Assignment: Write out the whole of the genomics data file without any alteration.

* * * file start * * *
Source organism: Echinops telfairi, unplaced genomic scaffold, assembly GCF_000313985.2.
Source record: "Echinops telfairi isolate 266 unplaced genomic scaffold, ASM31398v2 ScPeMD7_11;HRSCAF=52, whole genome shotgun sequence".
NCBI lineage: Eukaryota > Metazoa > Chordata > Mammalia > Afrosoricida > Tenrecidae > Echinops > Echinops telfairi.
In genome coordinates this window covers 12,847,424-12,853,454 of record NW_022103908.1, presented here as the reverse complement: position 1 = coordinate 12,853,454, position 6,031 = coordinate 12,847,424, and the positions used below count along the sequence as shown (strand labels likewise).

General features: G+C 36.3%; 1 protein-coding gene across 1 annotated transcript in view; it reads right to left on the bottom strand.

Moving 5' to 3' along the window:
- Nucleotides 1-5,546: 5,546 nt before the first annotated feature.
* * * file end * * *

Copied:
Source organism: Echinops telfairi, unplaced genomic scaffold, assembly GCF_000313985.2.
Source record: "Echinops telfairi isolate 266 unplaced genomic scaffold, ASM31398v2 ScPeMD7_11;HRSCAF=52, whole genome shotgun sequence".
NCBI lineage: Eukaryota > Metazoa > Chordata > Mammalia > Afrosoricida > Tenrecidae > Echinops > Echinops telfairi.
In genome coordinates this window covers 12,847,424-12,853,454 of record NW_022103908.1, presented here as the reverse complement: position 1 = coordinate 12,853,454, position 6,031 = coordinate 12,847,424, and the positions used below count along the sequence as shown (strand labels likewise).

General features: G+C 36.3%; 1 protein-coding gene across 1 annotated transcript in view; it reads right to left on the bottom strand.

Moving 5' to 3' along the window:
- Nucleotides 1-5,546: 5,546 nt before the first annotated feature.